Frozen Food Market According to a Study Expected to Reach $306B by 2020

Frozen Food

Freezing food has long been used as an effective technique to preserve food. Unfortunately for much of human history it was limited to colder climates and specific times of the year. This of course changed in the early 20th century with the rise of ice boxes, which would later lead to residential freezers. This allowed everyone to have access to preserving their food through freezing. It didn’t take long for food companies to catch on to the new potential market and started offering frozen food products that are bought this way. The TV dinner was one of the first to pioneer the frozen ready-meals to great success. It wasn’t long before nearly everything was available in a frozen form for those who need it, whether that is meat, vegetables and fruit, or desserts. Today this isn’t even given a second thought but at the time it was an innovation of convenience.

Today the frozen food industry has grown and expanded beyond what they ever thought possible at the time. Consumers can purchase everything from whole meal frozen that just need to be thrown in the oven to small snack that can be heated up in a microwave. According to a report by Allied Market Research in Portland Oregon, it is expected that the global frozen food industry will reach $306 billion of revenue in 2020. Europe and North America account for over 70% of the revenue. A lot of this is thanks to the food service industry within these countries. And while frozen ready-meals are the largest share in the overall market, accounting for about a third of the revenue, frozen healthy snacks drive the retail market. They have experience a surge in popularity as consumers seek out high quality foods and this mini market expected to continue to grow. These numbers will only continue to do up since the frozen foods market has not even peaked yet. Developing markets in Asia and Africa are on the rise and frozen foods will come to the forefront in the coming years.

These figures are just an example of how expansive the frozen food industry is. It spans the globe and relies on multiple places to prepare one product due to ingredients, manufacturing location, and packaging. Due to this it is important for governments and institutions to place regulations on these large corporations in order to ensure that nothing harmful ends up in the food which will then be consumed by the population. One ongoing concern particular is metal. Recent decades have seen a growing reliance on machinery for fast and efficient food production. They are effective and remove instances of human error. Unfortunately these machines are made of metal and fragments finding their way into the product is a possibility. Grocery Manufacturer’s Association (GMA) 2011 study found that 58% of companies in the study have experienced one or more product recalls in the past 5 years due to foreign objects in their packaging. Luckily food grade metal detectors have been developed with the intention of combating this, and are now required in most countries to ensure the safety of the consumers. The investment in these machines are not only required, but it protects everyone involved including the companies that manufactures the food. They protect the company’s brand and reputation amongst consumers and eliminates the possibility of suits being taken against them.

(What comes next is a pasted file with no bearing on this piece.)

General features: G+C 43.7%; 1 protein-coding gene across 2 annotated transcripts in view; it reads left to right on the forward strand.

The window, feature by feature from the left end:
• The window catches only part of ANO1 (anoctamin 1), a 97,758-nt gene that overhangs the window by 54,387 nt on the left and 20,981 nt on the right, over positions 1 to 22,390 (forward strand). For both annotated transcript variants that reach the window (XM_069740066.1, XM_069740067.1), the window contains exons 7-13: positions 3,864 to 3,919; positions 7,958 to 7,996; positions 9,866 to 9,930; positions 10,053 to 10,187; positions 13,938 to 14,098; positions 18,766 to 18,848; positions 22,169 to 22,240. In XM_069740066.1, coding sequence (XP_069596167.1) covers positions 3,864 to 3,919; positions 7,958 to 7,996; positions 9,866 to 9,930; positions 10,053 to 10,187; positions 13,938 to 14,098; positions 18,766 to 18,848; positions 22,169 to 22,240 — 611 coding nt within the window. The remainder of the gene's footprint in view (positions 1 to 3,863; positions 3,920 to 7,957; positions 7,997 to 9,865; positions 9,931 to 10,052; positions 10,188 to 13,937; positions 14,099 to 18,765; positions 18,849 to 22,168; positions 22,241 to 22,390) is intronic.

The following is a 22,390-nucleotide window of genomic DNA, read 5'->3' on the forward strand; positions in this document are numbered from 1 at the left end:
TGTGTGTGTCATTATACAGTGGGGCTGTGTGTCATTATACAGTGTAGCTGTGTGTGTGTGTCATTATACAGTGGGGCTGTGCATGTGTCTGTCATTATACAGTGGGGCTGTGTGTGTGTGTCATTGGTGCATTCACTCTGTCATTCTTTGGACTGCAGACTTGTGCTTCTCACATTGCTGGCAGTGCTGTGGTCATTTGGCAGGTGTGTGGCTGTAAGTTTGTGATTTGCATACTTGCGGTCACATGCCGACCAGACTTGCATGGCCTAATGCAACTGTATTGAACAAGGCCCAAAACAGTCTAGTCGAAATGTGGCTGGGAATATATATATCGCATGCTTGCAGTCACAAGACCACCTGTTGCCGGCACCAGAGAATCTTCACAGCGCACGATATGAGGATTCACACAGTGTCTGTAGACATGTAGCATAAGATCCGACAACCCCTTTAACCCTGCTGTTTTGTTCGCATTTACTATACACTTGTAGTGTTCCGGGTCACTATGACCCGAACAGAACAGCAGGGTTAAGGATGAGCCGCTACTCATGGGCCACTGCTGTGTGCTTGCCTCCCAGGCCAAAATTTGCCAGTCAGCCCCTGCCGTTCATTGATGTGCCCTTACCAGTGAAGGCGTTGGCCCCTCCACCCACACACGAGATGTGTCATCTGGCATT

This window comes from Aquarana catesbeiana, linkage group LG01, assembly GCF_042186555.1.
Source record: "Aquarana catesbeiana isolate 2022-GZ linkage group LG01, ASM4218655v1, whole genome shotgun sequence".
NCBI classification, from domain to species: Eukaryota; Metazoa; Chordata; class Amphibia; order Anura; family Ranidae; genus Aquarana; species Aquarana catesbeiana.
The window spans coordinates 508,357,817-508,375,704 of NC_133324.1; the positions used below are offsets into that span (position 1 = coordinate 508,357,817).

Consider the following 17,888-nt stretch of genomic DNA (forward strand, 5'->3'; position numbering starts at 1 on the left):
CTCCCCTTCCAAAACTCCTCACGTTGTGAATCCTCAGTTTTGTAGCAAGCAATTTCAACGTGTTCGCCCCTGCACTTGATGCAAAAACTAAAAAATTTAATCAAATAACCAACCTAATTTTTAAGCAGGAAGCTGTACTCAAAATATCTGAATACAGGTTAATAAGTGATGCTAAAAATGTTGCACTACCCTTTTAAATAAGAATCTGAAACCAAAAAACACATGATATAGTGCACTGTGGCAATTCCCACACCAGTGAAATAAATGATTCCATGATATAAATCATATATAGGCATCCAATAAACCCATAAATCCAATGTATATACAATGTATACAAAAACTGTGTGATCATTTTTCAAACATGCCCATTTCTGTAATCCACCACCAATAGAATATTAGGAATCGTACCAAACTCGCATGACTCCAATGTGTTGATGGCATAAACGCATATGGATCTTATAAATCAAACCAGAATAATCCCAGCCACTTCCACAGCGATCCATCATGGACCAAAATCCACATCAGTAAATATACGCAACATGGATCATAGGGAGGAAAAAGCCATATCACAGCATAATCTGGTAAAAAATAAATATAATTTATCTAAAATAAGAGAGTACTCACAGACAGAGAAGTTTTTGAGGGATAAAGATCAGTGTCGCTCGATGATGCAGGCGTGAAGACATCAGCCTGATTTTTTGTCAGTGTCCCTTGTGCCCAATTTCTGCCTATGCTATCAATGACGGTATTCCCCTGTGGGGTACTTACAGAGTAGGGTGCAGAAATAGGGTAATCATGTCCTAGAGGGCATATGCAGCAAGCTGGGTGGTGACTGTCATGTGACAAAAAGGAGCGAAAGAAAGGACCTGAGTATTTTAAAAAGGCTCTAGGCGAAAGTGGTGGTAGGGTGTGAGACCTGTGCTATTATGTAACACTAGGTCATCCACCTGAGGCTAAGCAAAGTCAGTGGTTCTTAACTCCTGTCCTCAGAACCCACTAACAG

There are many different kinds of industrial metal detectors available on the market for all needs. There is a wide range of quality and ability, and what is needed often is dependent upon the product being manufactured. Some only detect ferrous metals (containing iron and magnetic as a result) while others also will catch non ferrous metals (not containing iron and non-magnetic). For some, non-ferrous metals are not a concern and they have the machines that fit are best in these cases. Most opt for metal detectors which fill find both. This is no surprise considering that most companies would rather be as sure as they can be that no metal fragments are finding their way into the food which will be put into supermarkets. After all, non-ferrous and ferrous metals have no difference in the damage that they could do.

When looking for an industrial metal detector it is important to look into the quality of the machines and the reputation of the metal detector manufacturers. These machines are definitely worth an investment, but it is important to not waste money on one that is poor quality. This will cost even more money in the long run for replacements. Look for manufacturers with machines that have long life spans and can be updated as necessary. This will ultimately protect the brand as well as the general population, let alone save everyone from the expensive process of recalling product.

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Paul Tomaszewski is a science & tech writer as well as a programmer and entrepreneur. He is the founder and editor-in-chief of CosmoBC. He has a degree in computer science from John Abbott College, a bachelor's degree in technology from the Memorial University of Newfoundland, and completed some business and economics classes at Concordia University in Montreal. While in college he was the vice-president of the Astronomy Club. In his spare time he is an amateur astronomer and enjoys reading or watching science-fiction. You can follow him on LinkedIn and Twitter.

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